I have heart disease. What do I do? Tips for living a heart healthy lifestyle.

As cardiologists, we look at risk factors for the development of coronary artery disease or heart artery blockages. These risk factors include smoking, high blood pressure, high cholesterol, diabetes mellitus, and family history of heart disease.

On the other hand, if you have had a heart attack, stent or bypass surgery, we look at what got you into this trouble in the first place and try to modify those risk factors as well as we possibly can.

First, and foremost, if you are a smoker you need to quit.  Smoking injures the lining cells of your arteries, called the endothelium, and makes you much more likely to build up cholesterol blockages called plaque. This plaque buildup slowly blocks blood flow of the arteries. To treat the cholesterol that is circulating in your bloodstream, we use medications that can drop levels by 50%.

Second, if your blood pressure is high, it is important to get it under control. There are several lifestyle changes that can help lower your blood pressure:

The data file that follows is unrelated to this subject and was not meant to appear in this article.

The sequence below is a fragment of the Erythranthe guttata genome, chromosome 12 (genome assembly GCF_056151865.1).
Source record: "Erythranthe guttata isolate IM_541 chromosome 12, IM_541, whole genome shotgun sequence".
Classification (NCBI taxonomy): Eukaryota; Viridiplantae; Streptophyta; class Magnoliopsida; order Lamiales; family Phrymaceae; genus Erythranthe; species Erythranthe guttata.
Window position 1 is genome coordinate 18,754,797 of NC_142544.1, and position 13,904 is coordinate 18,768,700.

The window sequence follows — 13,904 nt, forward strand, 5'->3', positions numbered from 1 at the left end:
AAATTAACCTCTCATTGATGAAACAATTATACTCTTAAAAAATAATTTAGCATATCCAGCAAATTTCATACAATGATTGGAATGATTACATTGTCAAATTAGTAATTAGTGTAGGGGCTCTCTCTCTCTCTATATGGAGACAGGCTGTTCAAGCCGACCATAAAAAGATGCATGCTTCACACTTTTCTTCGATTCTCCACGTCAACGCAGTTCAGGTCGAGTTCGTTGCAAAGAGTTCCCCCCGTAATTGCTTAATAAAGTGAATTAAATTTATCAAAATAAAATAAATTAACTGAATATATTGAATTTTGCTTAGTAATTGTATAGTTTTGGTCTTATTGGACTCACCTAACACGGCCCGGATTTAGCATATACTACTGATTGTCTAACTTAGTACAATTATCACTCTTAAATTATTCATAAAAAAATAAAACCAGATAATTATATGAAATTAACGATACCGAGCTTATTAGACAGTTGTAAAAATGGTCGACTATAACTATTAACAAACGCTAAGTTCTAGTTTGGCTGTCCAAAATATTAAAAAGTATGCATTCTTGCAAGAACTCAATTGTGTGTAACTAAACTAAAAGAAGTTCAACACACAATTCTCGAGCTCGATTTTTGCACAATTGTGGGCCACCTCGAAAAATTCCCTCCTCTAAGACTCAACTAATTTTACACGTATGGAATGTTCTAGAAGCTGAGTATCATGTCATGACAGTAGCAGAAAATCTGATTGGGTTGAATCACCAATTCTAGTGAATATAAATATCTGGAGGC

1. Weight Loss
  2. Exercising regularly
  3. Eating healthy
  4. Reducing sodium intake
  5. Limiting alcohol intake
  6. Cutting back on caffeine
  7. Reducing stress.

Third, if you are diabetic, get your blood sugar under as much control as you can achieve. Premier Healthcare has two Endocrinologists who can help patients with Diabetes control their blood sugar levels. Visit: http://premierhealthcare.org/specialty.endocrinology.html or call 812.333.5976 today.

Finally, though you can’t choose new parents and therefore change your health history, you can take steps now to effectively reduce your future risk of heart disease. Visit: http://premierhealthcare.org/specialty.cardiology.html or call 812.331.3401 or 812.331.3402 today.

Written by Premier Healthcare Cardiologist, David Blemker, MD, FACC

National Family Health History Day

Today is National Family Health History Day, which just so happens to fall on Thanksgiving! Just as you are spending time getting to know your loved ones and sharing a meal together, you should also take some time to learn about your family’s health history and what sort of genetic predispositions you may share.

Knowing your family’s health history can help you learn about any genetic health risks you or your loved ones may have and what are the best ways to prevent these. To learn more visit: http://www.hhs.gov/familyhistory/index.html